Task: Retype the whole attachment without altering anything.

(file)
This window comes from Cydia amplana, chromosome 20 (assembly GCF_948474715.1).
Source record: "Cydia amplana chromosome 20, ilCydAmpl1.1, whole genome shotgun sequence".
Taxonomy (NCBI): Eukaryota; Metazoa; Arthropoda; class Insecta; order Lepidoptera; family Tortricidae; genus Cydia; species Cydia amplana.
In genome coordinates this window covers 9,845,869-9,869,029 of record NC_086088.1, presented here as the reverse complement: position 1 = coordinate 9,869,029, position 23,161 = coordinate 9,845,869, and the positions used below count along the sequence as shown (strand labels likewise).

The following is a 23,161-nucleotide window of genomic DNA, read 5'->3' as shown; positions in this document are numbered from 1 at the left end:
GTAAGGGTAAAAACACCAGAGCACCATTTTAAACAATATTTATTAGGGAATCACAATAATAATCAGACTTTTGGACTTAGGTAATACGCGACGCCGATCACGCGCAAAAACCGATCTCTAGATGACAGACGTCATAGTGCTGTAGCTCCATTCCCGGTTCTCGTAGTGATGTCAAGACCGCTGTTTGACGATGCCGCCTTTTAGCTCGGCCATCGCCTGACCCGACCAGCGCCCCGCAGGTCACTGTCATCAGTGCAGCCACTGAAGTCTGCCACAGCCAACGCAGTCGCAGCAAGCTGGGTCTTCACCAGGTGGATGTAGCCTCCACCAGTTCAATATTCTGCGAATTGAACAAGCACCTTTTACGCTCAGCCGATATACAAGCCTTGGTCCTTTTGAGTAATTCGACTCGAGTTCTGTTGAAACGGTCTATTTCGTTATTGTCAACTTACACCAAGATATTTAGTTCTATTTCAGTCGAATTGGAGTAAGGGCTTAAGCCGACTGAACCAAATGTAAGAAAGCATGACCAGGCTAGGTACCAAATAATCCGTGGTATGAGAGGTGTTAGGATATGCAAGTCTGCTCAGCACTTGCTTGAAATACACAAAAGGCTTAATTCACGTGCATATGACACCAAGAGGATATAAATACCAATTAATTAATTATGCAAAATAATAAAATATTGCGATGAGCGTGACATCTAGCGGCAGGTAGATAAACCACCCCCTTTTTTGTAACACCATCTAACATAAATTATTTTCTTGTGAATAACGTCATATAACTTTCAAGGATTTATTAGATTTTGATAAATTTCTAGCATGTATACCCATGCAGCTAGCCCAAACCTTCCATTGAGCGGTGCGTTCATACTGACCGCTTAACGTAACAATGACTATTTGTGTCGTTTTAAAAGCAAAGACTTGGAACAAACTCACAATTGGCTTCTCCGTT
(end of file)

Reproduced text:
This window comes from Cydia amplana, chromosome 20 (assembly GCF_948474715.1).
Source record: "Cydia amplana chromosome 20, ilCydAmpl1.1, whole genome shotgun sequence".
Taxonomy (NCBI): Eukaryota; Metazoa; Arthropoda; class Insecta; order Lepidoptera; family Tortricidae; genus Cydia; species Cydia amplana.
In genome coordinates this window covers 9,845,869-9,869,029 of record NC_086088.1, presented here as the reverse complement: position 1 = coordinate 9,869,029, position 23,161 = coordinate 9,845,869, and the positions used below count along the sequence as shown (strand labels likewise).

The following is a 23,161-nucleotide window of genomic DNA, read 5'->3' as shown; positions in this document are numbered from 1 at the left end:
GTAAGGGTAAAAACACCAGAGCACCATTTTAAACAATATTTATTAGGGAATCACAATAATAATCAGACTTTTGGACTTAGGTAATACGCGACGCCGATCACGCGCAAAAACCGATCTCTAGATGACAGACGTCATAGTGCTGTAGCTCCATTCCCGGTTCTCGTAGTGATGTCAAGACCGCTGTTTGACGATGCCGCCTTTTAGCTCGGCCATCGCCTGACCCGACCAGCGCCCCGCAGGTCACTGTCATCAGTGCAGCCACTGAAGTCTGCCACAGCCAACGCAGTCGCAGCAAGCTGGGTCTTCACCAGGTGGATGTAGCCTCCACCAGTTCAATATTCTGCGAATTGAACAAGCACCTTTTACGCTCAGCCGATATACAAGCCTTGGTCCTTTTGAGTAATTCGACTCGAGTTCTGTTGAAACGGTCTATTTCGTTATTGTCAACTTACACCAAGATATTTAGTTCTATTTCAGTCGAATTGGAGTAAGGGCTTAAGCCGACTGAACCAAATGTAAGAAAGCATGACCAGGCTAGGTACCAAATAATCCGTGGTATGAGAGGTGTTAGGATATGCAAGTCTGCTCAGCACTTGCTTGAAATACACAAAAGGCTTAATTCACGTGCATATGACACCAAGAGGATATAAATACCAATTAATTAATTATGCAAAATAATAAAATATTGCGATGAGCGTGACATCTAGCGGCAGGTAGATAAACCACCCCCTTTTTTGTAACACCATCTAACATAAATTATTTTCTTGTGAATAACGTCATATAACTTTCAAGGATTTATTAGATTTTGATAAATTTCTAGCATGTATACCCATGCAGCTAGCCCAAACCTTCCATTGAGCGGTGCGTTCATACTGACCGCTTAACGTAACAATGACTATTTGTGTCGTTTTAAAAGCAAAGACTTGGAACAAACTCACAATTGGCTTCTCCGTT